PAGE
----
Other things to look for especially during the day are empanadas and coca tea. The coca tea will really help against the effects of altitude sickness, and similar to green tea in taste (better in my opinion). Having a few cups of those each day is a good idea especially before going to Bolivia, el Tatio or other high altitude places. Be aware though that if you are regularly tested for drugs at work, coca tea will leave some traces that may show up as cocaine-positive in your blood. Otherwise the stuff is not considered to be a drug and has no bad or addictive effects whatsoever.
This place is right down the road from Hostel Florida on Tocopilla 406. It is a quaint EMPANADA restaurant that has amazing authentic Argentine food. We bought 5 empanadas, as tasteful as Buenos Aires.
Favorite Dish: Perhaps the reason for the great taste is that the owner was actually from Cordoba, Argentina who had moved there. We chatted with him and is a very nice guy.
Is a beautiful local restaurant that offer natural breakfast , lunch and the speciality are the pizzas. It is open from early morning so is a perfect place to have breakfast. They also have meat, pancakes, omelettes, salad and natural juices.
This is one of the most crowded places of the nights in San Pedro.
This restaurant has to offer great dishes of Chilean and international food.
Every night you will be able to enjoy an entertaining and cosmopolitan environment , besides an exhibition of ceramics and paintings of The Hand Art.
It also has live music everyday after 21:00 hrs.
Open Monday to Sunday from 8:00 to 01:00 AM.
Breakfast - 8:00 AM to 11:59 AM.
Lunch - 12:30 PM to 4:00 PM.
Dinner- 6:30 PM to 11:30 AM
As it was said before, there’s nothing there, so you have to bring all your food with you, and have the means to cook it too.
Besides the playful custom of boiling eggs into the geysers, you should have a camping stove (preferably a white gas one, as the combination of altitude and very low temperatures works against those using propane, butane, or any of those mixes) and full cookware, and don’t even think of using the thermal water for cooking (you risk poisoning) or to cook over the geysers as if they were a stove plate.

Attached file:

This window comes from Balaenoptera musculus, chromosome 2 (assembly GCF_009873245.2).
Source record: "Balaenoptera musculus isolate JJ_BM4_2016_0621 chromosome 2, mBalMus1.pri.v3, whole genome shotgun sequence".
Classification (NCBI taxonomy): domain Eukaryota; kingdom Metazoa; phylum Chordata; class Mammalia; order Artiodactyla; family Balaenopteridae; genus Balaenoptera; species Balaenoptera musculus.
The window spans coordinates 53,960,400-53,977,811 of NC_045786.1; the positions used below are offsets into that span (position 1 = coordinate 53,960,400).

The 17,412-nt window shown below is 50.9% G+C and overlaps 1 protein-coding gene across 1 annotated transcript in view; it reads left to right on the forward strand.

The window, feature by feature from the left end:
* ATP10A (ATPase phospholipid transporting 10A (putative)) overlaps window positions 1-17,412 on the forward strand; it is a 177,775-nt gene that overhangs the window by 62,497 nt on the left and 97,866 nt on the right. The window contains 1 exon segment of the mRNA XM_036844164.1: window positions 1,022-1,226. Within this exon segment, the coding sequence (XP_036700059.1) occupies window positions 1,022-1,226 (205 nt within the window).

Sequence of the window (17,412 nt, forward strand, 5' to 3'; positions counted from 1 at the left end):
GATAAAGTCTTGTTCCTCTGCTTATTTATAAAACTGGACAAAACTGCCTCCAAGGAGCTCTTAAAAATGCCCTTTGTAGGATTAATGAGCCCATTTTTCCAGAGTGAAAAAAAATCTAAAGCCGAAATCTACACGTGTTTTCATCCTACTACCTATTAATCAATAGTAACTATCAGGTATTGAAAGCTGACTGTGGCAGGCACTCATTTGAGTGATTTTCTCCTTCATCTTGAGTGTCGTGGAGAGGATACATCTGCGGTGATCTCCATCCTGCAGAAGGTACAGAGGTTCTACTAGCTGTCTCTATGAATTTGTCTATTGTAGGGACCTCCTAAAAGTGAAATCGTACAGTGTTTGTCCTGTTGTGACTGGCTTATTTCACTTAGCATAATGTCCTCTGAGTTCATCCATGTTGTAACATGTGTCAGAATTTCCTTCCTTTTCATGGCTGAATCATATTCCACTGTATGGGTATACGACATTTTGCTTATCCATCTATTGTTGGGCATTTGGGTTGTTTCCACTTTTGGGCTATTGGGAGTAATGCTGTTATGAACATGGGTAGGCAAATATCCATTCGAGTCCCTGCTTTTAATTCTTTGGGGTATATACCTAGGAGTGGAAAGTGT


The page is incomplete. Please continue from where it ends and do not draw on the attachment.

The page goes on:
If you’re considering a stay there, you probably have some experience in camping and mountaineering, but just in case, remember that suitable meals for El Tatio conditions are canned tuna and vegetables, parboiled rice, pastas, tomato sauce, grated cheese, tea or coffee, sugar, cookies (this is, highly caloric and easy-to-cook food). Bring drinking water from San Pedro, and ALWAYS try to have a HOT meal before going to sleep.
Alcohol is not recommendable.
Keep water and cookware inside the tent’s abside, to avoid freezing and contamination of it by sulphurous fumes from the geyser’s plumes.
And...bring back ALL your garbage.
Finally, the best way to make meals cost-efficient, is by having your own cooking gear: a camping stove –preferably a MSR, Peak 1, Sigg or similar are best, fuel-wise-, a pot, a metal pitcher to heat water, and tableware are enough.
Butane-gas stove users should take their own provision of gas canisters from anywhere else (you could imagine why: otherwise, buying’em there is painfully expensive), but MSR (or anyone using gasoline stoves) users can buy unleaded auto gas at the petrol station, on Toconao street, behind the Hosteria de San Pedro, at the standard’ country price (US$ 0,90/liter).
White gas is very hard to find in San Pedro, and outrageously expensive if found.